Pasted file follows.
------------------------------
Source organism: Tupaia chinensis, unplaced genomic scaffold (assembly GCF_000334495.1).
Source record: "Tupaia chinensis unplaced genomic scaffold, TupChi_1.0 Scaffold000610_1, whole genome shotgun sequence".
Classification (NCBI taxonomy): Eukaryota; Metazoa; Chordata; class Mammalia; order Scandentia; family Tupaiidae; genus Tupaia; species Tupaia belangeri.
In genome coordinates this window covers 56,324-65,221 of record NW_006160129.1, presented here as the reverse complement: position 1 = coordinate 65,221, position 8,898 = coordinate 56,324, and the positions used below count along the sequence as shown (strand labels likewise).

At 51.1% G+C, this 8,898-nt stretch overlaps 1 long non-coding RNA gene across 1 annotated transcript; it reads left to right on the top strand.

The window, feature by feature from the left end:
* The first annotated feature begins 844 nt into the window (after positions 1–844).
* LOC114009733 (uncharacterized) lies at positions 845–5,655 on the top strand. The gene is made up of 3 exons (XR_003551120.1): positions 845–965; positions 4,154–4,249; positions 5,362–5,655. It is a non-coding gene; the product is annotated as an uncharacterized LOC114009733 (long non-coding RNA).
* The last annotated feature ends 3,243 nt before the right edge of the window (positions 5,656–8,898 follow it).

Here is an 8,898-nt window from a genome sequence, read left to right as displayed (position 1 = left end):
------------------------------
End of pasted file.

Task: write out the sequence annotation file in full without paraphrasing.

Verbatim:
Source organism: Tupaia chinensis, unplaced genomic scaffold (assembly GCF_000334495.1).
Source record: "Tupaia chinensis unplaced genomic scaffold, TupChi_1.0 Scaffold000610_1, whole genome shotgun sequence".
Classification (NCBI taxonomy): Eukaryota; Metazoa; Chordata; class Mammalia; order Scandentia; family Tupaiidae; genus Tupaia; species Tupaia belangeri.
In genome coordinates this window covers 56,324-65,221 of record NW_006160129.1, presented here as the reverse complement: position 1 = coordinate 65,221, position 8,898 = coordinate 56,324, and the positions used below count along the sequence as shown (strand labels likewise).

At 51.1% G+C, this 8,898-nt stretch overlaps 1 long non-coding RNA gene across 1 annotated transcript; it reads left to right on the top strand.

The window, feature by feature from the left end:
* The first annotated feature begins 844 nt into the window (after positions 1–844).
* LOC114009733 (uncharacterized) lies at positions 845–5,655 on the top strand. The gene is made up of 3 exons (XR_003551120.1): positions 845–965; positions 4,154–4,249; positions 5,362–5,655. It is a non-coding gene; the product is annotated as an uncharacterized LOC114009733 (long non-coding RNA).
* The last annotated feature ends 3,243 nt before the right edge of the window (positions 5,656–8,898 follow it).

Here is an 8,898-nt window from a genome sequence, read left to right as displayed (position 1 = left end):